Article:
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Comptroller's deed shall be conclusive evidence. But the question returns, of what shall it be conclusive evidence 2 The sale was made in 1815, under the act in 26 Rev. Laws of 1813, p. 517, §17, which declares that the Comptroller's deed shall be conclusive evidence “that the sale was regular according to the provisions of this act.” This applies to the notice and other proceedings to effect a sale, and not to the assessment. Much less does it make the deed evidence that a case had arisen where a sale was authorised by law. It provides evidence of the regularity of the proceedings, and not that the case was one where any proceedings could be had to effect a sale. It would be an unheard of stretch of power, to declare that the acts of any ministerial officers should be conclusive evidence of their own jurisdiction over the subject matter. Even judgments of courts of the most extensive authority, are not evidence of their jurisdiction; that may be questioned at all times, and even consent does not confer it. Your committee can not doubt therefore, that in this case, the Comptroller's deed is no evidence whatever of the correctness of the original assessment, or if it be presumptive, that it may be repelled. The petitioner therefore has suffered no injury from the sale of his lot; his title is as perfect as it was before.

Your committee recommend to the House the adoption of the following resolution: o

Resolved, That the prayer of the petition of John Shiland be de

nied. wa

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IN Assembly,
February 7, 1831, ...

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REPORT of the committee on claims, on the petition of Huldah Moger.

Mr. J. C. Spencer, from the committee on claims, to which was referred the petition of Huldah Moger,

REPORTED–

The petitioner alleges that she is sister and one of the heirs of Joseph Hubbard, a revolutionary soldier, and prays for a grant of the bounty lands promised to those who enlisted to serve in the line of this State for the war. The document already so often referred to by your committee, in the office of the Secretary of State, which is a register of the muster rolls of the New-York regiments, shows that on the 1st of January, 1777, Joseph Hubbard enlisted as a corporal in Col. Livingston's regiment, and probably in Capt. Housen's company, for during the war, and that he died in service on the 16th October, 1780. These facts are also corroborated by sundry affidavits produced by the petitioner.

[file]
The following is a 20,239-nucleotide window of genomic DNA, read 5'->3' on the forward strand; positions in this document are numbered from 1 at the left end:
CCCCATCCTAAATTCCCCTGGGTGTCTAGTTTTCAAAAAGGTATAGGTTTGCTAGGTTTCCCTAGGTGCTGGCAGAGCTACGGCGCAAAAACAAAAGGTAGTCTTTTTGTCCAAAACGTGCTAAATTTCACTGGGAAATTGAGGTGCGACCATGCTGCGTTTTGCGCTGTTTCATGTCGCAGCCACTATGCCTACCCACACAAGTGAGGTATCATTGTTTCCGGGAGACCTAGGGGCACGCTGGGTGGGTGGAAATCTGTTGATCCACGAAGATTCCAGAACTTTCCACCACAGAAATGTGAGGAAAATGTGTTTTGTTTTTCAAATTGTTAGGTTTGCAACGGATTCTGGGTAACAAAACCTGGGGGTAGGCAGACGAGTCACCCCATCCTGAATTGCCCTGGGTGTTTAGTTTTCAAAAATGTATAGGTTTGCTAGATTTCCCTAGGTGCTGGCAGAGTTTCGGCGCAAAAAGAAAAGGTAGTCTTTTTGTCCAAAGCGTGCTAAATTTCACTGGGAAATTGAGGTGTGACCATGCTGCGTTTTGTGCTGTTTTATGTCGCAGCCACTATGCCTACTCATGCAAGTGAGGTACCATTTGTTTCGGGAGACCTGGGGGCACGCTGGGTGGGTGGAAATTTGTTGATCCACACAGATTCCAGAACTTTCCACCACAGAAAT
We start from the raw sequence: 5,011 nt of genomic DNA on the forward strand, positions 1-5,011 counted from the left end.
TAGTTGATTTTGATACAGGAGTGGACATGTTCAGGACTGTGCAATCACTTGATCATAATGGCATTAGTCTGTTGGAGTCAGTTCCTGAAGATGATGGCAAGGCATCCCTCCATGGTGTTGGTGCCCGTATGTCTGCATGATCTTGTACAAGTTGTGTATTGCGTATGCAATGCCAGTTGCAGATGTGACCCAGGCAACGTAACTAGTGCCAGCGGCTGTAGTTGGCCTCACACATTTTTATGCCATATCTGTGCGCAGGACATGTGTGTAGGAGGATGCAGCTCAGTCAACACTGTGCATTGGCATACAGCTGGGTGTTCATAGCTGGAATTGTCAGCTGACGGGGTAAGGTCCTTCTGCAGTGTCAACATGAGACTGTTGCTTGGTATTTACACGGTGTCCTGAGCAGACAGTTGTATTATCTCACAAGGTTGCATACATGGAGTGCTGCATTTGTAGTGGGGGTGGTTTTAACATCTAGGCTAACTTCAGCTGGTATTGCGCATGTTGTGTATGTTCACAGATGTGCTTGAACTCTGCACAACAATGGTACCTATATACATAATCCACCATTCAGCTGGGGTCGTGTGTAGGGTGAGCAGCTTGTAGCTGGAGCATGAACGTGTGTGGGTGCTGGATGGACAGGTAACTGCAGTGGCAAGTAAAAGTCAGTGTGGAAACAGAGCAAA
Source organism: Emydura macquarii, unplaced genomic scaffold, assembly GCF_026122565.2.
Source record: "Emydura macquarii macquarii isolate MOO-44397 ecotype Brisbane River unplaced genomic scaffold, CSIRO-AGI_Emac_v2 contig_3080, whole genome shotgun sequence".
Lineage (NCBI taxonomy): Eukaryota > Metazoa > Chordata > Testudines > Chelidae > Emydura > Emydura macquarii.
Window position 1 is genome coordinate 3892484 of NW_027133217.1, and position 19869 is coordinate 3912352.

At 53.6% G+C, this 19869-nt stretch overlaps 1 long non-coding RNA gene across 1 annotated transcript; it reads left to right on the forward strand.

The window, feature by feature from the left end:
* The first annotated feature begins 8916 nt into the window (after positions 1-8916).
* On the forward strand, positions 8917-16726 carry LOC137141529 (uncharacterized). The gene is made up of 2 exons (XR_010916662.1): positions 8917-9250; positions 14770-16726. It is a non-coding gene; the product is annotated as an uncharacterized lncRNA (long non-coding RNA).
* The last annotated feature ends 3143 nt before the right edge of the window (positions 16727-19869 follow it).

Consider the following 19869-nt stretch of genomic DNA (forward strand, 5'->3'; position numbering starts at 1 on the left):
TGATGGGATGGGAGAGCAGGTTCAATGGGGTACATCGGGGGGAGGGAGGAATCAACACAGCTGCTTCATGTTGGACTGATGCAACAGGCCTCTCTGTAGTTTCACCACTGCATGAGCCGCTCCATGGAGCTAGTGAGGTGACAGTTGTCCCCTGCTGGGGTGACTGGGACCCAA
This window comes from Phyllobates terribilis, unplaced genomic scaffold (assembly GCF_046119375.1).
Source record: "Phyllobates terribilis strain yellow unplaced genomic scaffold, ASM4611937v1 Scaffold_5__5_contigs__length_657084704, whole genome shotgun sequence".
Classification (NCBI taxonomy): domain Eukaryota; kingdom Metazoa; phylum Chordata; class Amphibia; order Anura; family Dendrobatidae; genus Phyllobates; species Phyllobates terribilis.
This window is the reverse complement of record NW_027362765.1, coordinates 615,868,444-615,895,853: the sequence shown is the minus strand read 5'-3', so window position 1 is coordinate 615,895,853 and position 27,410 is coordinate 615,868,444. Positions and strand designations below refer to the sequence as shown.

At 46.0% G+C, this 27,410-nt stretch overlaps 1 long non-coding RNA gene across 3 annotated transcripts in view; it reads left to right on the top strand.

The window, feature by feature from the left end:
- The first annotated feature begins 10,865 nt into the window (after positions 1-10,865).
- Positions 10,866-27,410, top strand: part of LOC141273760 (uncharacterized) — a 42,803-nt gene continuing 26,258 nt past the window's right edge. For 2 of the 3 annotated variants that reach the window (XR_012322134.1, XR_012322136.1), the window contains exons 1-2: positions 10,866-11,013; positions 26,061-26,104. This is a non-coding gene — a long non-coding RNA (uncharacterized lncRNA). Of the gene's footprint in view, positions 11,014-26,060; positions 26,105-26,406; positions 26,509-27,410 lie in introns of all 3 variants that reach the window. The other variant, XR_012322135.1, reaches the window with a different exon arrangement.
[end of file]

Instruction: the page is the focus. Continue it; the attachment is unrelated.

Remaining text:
The evidence is not only satisfactory, but entirely conclusive, that he came within the resolutions promising bounty lands; and your committee can discover no reason why his heirs should not receive those lands or an equivalent. Perhaps they have not technically inherited a legal claim; but in the opinion of your committee, it would not comport either with the character or dignity of this State to shelter itself behind a statute of limitations, or any other mere technical exception, to avoid the extinguishment of a claim perfectly just and undeniably equitable; and in the present case, there is great

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reason to doubt whether this petitioner would be precluded by any statute of limitations. But an investigation of that point is waived, because the government of the State has for the last thirty years constantly disregarded the statute which probably was intended only as a limitation on the authority of the Commissioners of the LandOffice. But the proof respecting the heirs of Joseph Hubbard is not so satisfactory as to justify your committee in determining who they are. It is proposed therefore to refer this question to the Commissioners of the Land-Office. As there is no more land to satisfy this claim, your committee is constrained to propose the payment of such a sum as, under all the circumstances, appears to be a fair equivalent. They have accordingly instructed their chairman to introduce a bill conformable to these views. .

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IN ASSEMBLY.
February 7, 1831.

REPORT

Of the committee on the erection and division of towns and counties, on the petition of inhabitants of the town of Hinsdale, Cattaraugus county.

Mr. Knight, from the committee on the erection and division of towns and counties, to whom was referred the petition of inhabitants of the town of Hinsdale, in the county of Cattaraugus,

REPORTED–

w That they have examined the petition of said inhabitants, from which it appears that the course of the roads, streams, ravines and hills, render it inconvenient for the inhabitants to meet at one place for the transaction of public business.

w

And from the accompanying map it appears that the present town of Hinsdale comprises a territory of seventy-two square miles. And that the population, by the late census of the United States, is nine hundred and nineteen.

Your committee are of opinion that the prayer of the petitioners ought to be granted, and have prepared a bill, and ask leave to introduce the same.

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